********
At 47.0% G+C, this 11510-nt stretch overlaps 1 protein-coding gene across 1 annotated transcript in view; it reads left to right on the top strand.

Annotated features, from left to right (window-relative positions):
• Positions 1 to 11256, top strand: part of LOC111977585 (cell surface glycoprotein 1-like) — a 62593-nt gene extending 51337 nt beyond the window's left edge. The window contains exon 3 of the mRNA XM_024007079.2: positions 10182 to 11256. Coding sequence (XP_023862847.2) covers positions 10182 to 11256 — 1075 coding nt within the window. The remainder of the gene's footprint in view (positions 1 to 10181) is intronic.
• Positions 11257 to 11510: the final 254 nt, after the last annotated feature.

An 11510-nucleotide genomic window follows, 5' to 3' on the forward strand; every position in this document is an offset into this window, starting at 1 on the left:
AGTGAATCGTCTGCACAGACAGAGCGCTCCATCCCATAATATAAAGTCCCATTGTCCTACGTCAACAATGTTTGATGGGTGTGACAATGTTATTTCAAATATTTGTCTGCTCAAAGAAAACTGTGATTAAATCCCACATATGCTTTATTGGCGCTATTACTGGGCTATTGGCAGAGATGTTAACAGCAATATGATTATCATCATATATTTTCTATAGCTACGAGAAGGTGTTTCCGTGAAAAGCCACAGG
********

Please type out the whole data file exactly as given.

At 47.0% G+C, this 11510-nt stretch overlaps 1 protein-coding gene across 1 annotated transcript in view; it reads left to right on the top strand.

Annotated features, from left to right (window-relative positions):
• Positions 1 to 11256, top strand: part of LOC111977585 (cell surface glycoprotein 1-like) — a 62593-nt gene extending 51337 nt beyond the window's left edge. The window contains exon 3 of the mRNA XM_024007079.2: positions 10182 to 11256. Coding sequence (XP_023862847.2) covers positions 10182 to 11256 — 1075 coding nt within the window. The remainder of the gene's footprint in view (positions 1 to 10181) is intronic.
• Positions 11257 to 11510: the final 254 nt, after the last annotated feature.

An 11510-nucleotide genomic window follows, 5' to 3' on the forward strand; every position in this document is an offset into this window, starting at 1 on the left:
AGTGAATCGTCTGCACAGACAGAGCGCTCCATCCCATAATATAAAGTCCCATTGTCCTACGTCAACAATGTTTGATGGGTGTGACAATGTTATTTCAAATATTTGTCTGCTCAAAGAAAACTGTGATTAAATCCCACATATGCTTTATTGGCGCTATTACTGGGCTATTGGCAGAGATGTTAACAGCAATATGATTATCATCATATATTTTCTATAGCTACGAGAAGGTGTTTCCGTGAAAAGCCACAGG